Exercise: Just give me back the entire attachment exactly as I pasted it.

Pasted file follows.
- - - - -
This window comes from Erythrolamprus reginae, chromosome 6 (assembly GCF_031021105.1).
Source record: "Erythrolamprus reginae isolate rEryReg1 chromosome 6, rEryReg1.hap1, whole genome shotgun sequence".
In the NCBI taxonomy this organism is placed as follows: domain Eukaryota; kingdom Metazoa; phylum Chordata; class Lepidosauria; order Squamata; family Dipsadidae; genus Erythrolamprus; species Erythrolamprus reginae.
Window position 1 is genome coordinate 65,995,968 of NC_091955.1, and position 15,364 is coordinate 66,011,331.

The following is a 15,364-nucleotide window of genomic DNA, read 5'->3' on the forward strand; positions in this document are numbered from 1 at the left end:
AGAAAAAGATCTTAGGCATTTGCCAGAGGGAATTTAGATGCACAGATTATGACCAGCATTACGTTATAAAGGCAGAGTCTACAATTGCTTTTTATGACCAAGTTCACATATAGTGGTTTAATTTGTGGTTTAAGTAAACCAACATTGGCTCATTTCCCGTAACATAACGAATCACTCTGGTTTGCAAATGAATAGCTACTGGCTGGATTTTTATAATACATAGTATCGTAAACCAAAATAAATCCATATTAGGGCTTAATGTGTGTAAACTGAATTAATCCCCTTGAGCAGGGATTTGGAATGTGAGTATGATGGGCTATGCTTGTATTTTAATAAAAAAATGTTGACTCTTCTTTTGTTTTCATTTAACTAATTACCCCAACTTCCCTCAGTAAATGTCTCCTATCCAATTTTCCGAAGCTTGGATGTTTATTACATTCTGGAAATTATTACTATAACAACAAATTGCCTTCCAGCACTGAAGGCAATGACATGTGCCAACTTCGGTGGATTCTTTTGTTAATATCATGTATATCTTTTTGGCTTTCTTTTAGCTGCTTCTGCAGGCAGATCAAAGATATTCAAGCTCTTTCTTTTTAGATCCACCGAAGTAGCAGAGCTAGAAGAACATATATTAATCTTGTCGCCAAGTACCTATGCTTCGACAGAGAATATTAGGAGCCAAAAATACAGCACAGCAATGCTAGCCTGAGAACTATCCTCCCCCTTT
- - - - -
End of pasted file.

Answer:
This window comes from Erythrolamprus reginae, chromosome 6 (assembly GCF_031021105.1).
Source record: "Erythrolamprus reginae isolate rEryReg1 chromosome 6, rEryReg1.hap1, whole genome shotgun sequence".
In the NCBI taxonomy this organism is placed as follows: domain Eukaryota; kingdom Metazoa; phylum Chordata; class Lepidosauria; order Squamata; family Dipsadidae; genus Erythrolamprus; species Erythrolamprus reginae.
Window position 1 is genome coordinate 65,995,968 of NC_091955.1, and position 15,364 is coordinate 66,011,331.

The following is a 15,364-nucleotide window of genomic DNA, read 5'->3' on the forward strand; positions in this document are numbered from 1 at the left end:
AGAAAAAGATCTTAGGCATTTGCCAGAGGGAATTTAGATGCACAGATTATGACCAGCATTACGTTATAAAGGCAGAGTCTACAATTGCTTTTTATGACCAAGTTCACATATAGTGGTTTAATTTGTGGTTTAAGTAAACCAACATTGGCTCATTTCCCGTAACATAACGAATCACTCTGGTTTGCAAATGAATAGCTACTGGCTGGATTTTTATAATACATAGTATCGTAAACCAAAATAAATCCATATTAGGGCTTAATGTGTGTAAACTGAATTAATCCCCTTGAGCAGGGATTTGGAATGTGAGTATGATGGGCTATGCTTGTATTTTAATAAAAAAATGTTGACTCTTCTTTTGTTTTCATTTAACTAATTACCCCAACTTCCCTCAGTAAATGTCTCCTATCCAATTTTCCGAAGCTTGGATGTTTATTACATTCTGGAAATTATTACTATAACAACAAATTGCCTTCCAGCACTGAAGGCAATGACATGTGCCAACTTCGGTGGATTCTTTTGTTAATATCATGTATATCTTTTTGGCTTTCTTTTAGCTGCTTCTGCAGGCAGATCAAAGATATTCAAGCTCTTTCTTTTTAGATCCACCGAAGTAGCAGAGCTAGAAGAACATATATTAATCTTGTCGCCAAGTACCTATGCTTCGACAGAGAATATTAGGAGCCAAAAATACAGCACAGCAATGCTAGCCTGAGAACTATCCTCCCCCTTT